Vladimir Putin: Good afternoon,
Our agenda today includes national security in the Far Eastern Federal District. Many of these issues have already been raised during my working trip to the Far East. As you know, from the results of that trip concrete directives have been given to the Government of the Russian Federation, above all in the sphere of economic policy in the region and the development of its energy and transport infrastructure. I would like the Government representatives to report on the fulfillment of these directives.
I believe it is right and reasonable that the problems of the Far East are being discussed at the Security Council. That region calls for a special approach both in terms of the strategic view of its prospects and in terms of organising the day-to-day work of all the levels of government. The geographical remoteness of the region from the centre of Russia, and the length of the sea and land borders make security more of a challenge here than anywhere else.
Furthermore, the district still faces serious demographic, infrastructure, migration and environmental problems. Economic imbalances are still a source of social tension.
In recent years we have seen increased attempts by criminals to directly influence the development of the most effective sectors of the economy. The criminals stop at nothing. The murder of the Governor of the Magadan Region, Valentin Tsvetkov, is one tragic example. The heads of law enforcement bodies must keep the investigation of that crime under very close review.
All these factors have an adverse impact on the quality of life and the social and economic development of the Far East. They limit Russia’s potential for successful integration into the Asia-Pacific Region, which is today a key region in terms of world economic ties. The economic and political interests of many countries are focused and intersect in that region.
Let me go over the key issues that I think need to be discussed. First of all, the issues of securing the foreign policy interests of Russia. The military-political situation in the Asia-Pacific Region is on the whole stable. But there is a danger of many deferred conflicts flaring up, as you all know very well.
The activities of transnational crime and international terrorist organisations pose a serious threat to the stability and sustained development of the region. We should be ready to promptly react to any threats to the national security of Russia relying on our military potential and on the activities of the law enforcement agencies and secret services.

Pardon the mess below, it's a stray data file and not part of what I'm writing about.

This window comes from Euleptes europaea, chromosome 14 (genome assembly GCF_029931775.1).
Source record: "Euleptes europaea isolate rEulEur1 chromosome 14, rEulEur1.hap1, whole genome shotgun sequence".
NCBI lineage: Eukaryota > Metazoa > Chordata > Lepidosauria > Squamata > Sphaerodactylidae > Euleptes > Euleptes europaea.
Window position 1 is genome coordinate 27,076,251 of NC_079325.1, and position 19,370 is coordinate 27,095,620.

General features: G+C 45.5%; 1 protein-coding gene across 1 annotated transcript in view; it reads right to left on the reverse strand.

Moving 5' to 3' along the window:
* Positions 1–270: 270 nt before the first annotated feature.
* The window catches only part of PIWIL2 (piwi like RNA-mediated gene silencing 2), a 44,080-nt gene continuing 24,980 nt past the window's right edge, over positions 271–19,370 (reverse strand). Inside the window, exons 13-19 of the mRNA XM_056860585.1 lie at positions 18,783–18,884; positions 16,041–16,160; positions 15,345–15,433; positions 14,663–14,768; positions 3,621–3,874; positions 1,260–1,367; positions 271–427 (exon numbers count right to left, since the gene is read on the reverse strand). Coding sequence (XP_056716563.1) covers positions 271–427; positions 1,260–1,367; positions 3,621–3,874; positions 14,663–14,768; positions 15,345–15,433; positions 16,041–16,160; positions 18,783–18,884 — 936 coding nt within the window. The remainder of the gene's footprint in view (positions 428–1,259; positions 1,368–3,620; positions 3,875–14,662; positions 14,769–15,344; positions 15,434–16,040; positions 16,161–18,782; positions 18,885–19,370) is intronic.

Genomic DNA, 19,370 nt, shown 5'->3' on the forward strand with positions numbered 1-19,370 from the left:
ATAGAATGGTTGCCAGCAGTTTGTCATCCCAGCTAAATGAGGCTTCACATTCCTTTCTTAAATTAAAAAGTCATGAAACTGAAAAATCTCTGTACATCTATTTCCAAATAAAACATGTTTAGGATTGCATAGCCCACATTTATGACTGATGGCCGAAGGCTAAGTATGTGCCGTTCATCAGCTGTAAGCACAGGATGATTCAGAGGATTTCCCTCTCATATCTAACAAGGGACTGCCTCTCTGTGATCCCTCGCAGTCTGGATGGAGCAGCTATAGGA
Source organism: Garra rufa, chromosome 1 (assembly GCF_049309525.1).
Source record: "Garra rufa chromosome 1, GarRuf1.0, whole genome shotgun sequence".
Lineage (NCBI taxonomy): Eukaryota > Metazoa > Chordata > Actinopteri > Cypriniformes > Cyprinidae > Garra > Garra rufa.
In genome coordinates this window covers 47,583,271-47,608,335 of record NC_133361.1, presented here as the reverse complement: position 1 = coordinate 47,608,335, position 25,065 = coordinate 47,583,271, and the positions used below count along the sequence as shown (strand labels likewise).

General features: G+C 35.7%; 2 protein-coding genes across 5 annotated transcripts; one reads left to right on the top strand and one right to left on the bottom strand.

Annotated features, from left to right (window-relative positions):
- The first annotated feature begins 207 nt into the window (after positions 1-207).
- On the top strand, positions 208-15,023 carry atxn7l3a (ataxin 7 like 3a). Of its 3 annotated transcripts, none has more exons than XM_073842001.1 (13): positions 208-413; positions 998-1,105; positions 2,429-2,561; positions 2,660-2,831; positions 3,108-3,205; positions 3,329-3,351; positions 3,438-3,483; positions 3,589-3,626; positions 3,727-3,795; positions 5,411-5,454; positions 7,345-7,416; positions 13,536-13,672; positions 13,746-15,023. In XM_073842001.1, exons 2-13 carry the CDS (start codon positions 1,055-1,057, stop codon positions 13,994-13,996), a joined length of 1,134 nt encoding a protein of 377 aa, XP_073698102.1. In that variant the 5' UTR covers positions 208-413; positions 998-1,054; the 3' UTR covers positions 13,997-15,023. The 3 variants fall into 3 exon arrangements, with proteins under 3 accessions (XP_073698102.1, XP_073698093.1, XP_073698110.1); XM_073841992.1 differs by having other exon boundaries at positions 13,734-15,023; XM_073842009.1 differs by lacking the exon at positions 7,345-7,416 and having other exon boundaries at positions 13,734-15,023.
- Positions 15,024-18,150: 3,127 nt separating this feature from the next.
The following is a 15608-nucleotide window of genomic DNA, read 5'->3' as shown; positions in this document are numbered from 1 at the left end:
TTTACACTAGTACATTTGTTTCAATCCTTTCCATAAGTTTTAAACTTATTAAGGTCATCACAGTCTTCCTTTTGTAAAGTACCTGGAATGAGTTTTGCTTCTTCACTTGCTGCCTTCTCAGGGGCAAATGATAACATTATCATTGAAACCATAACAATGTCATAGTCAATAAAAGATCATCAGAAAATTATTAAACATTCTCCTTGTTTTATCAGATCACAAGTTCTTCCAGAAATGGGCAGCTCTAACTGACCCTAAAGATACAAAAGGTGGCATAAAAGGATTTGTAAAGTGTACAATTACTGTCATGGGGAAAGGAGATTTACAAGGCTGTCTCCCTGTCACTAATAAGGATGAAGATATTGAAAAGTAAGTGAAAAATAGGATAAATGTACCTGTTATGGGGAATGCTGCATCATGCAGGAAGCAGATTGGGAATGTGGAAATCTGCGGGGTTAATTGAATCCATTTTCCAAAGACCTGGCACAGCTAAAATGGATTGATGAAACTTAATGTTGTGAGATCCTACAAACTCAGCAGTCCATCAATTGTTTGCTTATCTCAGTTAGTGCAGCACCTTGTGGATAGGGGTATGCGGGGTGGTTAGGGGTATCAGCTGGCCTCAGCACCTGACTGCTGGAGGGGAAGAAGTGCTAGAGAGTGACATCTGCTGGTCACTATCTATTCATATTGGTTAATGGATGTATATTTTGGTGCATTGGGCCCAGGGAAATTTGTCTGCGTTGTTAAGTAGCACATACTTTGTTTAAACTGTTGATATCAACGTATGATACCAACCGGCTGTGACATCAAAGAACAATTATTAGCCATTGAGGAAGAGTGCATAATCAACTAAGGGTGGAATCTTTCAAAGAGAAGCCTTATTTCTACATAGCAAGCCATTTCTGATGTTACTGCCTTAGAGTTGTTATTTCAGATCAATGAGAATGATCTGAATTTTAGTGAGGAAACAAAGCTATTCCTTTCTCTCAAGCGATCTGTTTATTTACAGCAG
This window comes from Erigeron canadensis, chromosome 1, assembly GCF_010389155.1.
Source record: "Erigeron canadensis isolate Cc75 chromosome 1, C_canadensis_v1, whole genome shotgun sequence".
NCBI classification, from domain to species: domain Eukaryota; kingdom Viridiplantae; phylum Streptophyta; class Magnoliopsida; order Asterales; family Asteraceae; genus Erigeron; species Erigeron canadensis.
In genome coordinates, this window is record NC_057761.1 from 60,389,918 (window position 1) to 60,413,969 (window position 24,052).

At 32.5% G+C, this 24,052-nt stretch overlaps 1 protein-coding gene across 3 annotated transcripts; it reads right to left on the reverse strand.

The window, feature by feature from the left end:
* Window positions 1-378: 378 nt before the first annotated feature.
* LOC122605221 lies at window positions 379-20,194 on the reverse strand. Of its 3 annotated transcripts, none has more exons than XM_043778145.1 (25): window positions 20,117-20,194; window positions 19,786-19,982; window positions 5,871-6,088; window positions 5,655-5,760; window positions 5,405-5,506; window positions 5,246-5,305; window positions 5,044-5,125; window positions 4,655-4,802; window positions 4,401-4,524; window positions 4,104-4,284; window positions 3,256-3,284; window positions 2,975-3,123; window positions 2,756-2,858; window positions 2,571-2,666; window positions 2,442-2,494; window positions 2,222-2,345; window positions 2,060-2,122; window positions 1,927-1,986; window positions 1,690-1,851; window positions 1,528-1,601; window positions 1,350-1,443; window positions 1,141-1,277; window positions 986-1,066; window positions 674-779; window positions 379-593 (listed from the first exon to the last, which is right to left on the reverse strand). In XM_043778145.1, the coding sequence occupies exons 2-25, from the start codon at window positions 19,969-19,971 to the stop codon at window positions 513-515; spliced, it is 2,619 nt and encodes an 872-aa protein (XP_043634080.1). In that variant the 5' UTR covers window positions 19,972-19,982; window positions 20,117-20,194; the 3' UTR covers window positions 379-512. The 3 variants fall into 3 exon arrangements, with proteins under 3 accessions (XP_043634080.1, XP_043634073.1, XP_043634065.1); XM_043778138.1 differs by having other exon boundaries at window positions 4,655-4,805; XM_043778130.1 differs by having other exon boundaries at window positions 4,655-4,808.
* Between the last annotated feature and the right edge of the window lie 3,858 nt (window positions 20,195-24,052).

To this end, much needs to be done to enhance the combat readiness of the Pacific Fleet, and the troops of the Far Eastern Military District. It is necessary to upgrade the work of the entire law enforcement system and the border and customs services. The priorities are to ensure the personal security of Russian citizens, to protect the economy against infiltration by criminals, to fight contraband, drug-trafficking and illegal migration.
I would like also to dwell on issues of economic development. Some serious steps have recently been taken in that direction, above all in the framework of the Federal Programme of Economic and Social Development of the Far East. However, there are still many issues on the agenda to be attended to.
First, the rational use of natural resources. That task should be tackled with due account to internal market demands and the district’s export potential.
Second, improving the transportation and energy infrastructure in the district. And one of the priorities there is the continental transport corridor projects.
Third, it is extremely important to have a flexible and consistent tariff policy in the region. That is particularly relevant for the energy sphere, passenger and cargo carriage by all types of transport.
Fourth, it is necessary to create conditions for the development of small and medium-sized enterprises and the creation of new jobs. The labour and scientific-technical potential of the district must be tapped effectively.
Obviously, to turn around the situation in the Far East it is necessary to use modern economic levers and managerial technologies. Close coordination between federal, regional and local governments is a must. And of course this work should take into account the whole range of factors that influence the situation – both internal and international.
In this connection I believe that the problems of the development of the Far East must remain a special concern of all the federal bodies, including the Security Council.